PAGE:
New dementia drug would work wonders for the world's economy

Sarah Spickernell
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There are almost 1m sufferers currently living in the UK (Source: Getty)
A dementia drug called Solanezumab could become the first ever to effectively halt progress of the brain disease, and the benefits to the economy will be huge if it is put to use.
The drug company Eli Lilly is due to reveal the results of its analysis into trials of the medicine, which are expected to show a slow down in the decline of brain function if sufferers are treated early on.
A previous trial of Solanezumab in 2012 failed to produce successful results, but now scientists are hoping for a revival of research into the benefits it gives.
If today's announcement offers hope, a fresh clinical trial will be launched next year. No one claims the drug is a complete cure or that it can stop the disease in its tracks permanently, but it will offer a better option than anything else currently available and significantly postpone the start of symptoms.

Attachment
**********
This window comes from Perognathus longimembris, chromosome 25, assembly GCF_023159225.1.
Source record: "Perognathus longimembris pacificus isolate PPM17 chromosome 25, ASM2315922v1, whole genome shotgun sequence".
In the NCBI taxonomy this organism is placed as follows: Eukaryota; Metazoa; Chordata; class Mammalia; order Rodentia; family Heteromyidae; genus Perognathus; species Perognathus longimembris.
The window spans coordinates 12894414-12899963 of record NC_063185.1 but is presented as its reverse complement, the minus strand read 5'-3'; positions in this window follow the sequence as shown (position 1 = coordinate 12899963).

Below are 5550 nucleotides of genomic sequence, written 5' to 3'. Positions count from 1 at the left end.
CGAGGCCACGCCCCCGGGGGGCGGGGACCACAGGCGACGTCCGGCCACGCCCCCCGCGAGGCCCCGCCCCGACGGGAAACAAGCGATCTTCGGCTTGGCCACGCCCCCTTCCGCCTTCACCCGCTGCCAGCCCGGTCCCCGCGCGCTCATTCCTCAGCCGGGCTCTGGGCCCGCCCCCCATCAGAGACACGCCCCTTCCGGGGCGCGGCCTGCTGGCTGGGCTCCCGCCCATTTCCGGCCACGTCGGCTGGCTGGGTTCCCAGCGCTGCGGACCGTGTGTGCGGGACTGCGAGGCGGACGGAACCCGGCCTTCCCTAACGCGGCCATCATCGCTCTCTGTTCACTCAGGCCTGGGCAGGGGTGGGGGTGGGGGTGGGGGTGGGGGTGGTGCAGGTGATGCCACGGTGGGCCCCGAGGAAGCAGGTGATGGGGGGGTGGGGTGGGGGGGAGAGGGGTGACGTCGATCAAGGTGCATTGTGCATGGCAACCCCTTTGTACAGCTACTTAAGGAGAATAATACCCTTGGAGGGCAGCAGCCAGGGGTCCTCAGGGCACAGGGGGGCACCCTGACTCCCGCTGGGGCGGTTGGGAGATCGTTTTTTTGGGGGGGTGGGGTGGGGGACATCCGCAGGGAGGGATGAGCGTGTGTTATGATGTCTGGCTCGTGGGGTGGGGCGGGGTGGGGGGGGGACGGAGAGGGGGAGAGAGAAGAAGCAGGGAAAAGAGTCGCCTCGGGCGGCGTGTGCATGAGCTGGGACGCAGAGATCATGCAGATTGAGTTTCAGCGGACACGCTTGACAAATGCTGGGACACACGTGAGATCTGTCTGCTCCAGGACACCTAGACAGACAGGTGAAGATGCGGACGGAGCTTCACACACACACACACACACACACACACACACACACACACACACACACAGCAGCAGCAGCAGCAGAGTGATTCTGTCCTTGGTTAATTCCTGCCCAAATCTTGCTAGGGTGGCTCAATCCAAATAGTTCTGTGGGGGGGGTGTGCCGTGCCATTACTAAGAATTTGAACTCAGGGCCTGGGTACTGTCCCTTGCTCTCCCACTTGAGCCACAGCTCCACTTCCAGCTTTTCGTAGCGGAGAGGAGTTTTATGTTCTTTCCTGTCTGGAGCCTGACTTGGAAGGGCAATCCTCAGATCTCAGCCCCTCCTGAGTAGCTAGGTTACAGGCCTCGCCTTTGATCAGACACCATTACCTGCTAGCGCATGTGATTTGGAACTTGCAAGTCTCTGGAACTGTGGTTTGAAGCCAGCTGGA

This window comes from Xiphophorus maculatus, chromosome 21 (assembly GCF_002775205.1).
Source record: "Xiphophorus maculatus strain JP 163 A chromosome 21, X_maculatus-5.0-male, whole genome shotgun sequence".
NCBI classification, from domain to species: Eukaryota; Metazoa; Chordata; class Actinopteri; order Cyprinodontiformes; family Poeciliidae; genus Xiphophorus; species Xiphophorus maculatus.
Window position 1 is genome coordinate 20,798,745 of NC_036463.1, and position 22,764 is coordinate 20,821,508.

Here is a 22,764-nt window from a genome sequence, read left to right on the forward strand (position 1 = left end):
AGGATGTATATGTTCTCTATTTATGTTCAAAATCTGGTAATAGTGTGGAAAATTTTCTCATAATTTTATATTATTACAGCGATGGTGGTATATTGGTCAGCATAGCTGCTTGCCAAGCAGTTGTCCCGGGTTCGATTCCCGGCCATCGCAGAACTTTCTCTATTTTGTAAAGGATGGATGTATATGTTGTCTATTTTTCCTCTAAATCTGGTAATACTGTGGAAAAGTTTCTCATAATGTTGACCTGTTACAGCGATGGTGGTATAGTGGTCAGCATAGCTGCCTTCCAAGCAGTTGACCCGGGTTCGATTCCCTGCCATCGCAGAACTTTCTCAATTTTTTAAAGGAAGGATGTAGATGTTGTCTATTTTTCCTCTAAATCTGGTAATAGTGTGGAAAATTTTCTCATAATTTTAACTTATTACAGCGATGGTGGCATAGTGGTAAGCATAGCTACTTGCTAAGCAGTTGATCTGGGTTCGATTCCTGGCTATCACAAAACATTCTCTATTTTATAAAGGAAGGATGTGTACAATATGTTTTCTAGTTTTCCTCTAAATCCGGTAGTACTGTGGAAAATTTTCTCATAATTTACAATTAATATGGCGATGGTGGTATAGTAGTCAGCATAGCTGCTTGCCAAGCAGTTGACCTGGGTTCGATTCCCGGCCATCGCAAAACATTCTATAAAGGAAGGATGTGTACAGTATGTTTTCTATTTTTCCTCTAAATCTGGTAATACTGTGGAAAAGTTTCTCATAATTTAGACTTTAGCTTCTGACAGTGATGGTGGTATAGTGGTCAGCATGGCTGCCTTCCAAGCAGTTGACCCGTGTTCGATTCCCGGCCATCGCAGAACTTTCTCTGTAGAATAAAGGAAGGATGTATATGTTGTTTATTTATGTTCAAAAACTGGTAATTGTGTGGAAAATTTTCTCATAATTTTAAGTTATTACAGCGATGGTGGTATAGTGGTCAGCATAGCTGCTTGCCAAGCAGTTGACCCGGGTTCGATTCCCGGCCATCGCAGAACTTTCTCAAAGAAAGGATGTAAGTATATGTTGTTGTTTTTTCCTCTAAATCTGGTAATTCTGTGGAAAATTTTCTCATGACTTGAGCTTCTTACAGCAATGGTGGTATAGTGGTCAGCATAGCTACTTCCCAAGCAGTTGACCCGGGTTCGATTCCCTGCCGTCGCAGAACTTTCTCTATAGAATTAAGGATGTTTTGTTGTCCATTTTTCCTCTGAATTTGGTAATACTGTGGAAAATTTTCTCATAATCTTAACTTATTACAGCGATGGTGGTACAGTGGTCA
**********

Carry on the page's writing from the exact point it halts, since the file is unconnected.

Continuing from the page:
According to estimates, delaying the onset of dementia by five years would reduce the number of cases by a third.
The new drug works by breaking down Amyloid plaques, which build up in the brains of sufferers and are thought to be the main cause of the disease. A build up of these between neurones causes such damage that brain cells eventually die.

Economic burden lifted

With life expectancy going up across the world, the burden of age-related of diseases such as Alzheimer's is placing enormous pressure on health systems globally.
Across the world, an estimated 44 million people currently suffer from dementia, placing an annual cost of £384bn on the world's economy.
The number of people suffering is projected to rise to 135 million by 2050, unless a preventative measure or cure is found in the meantime.

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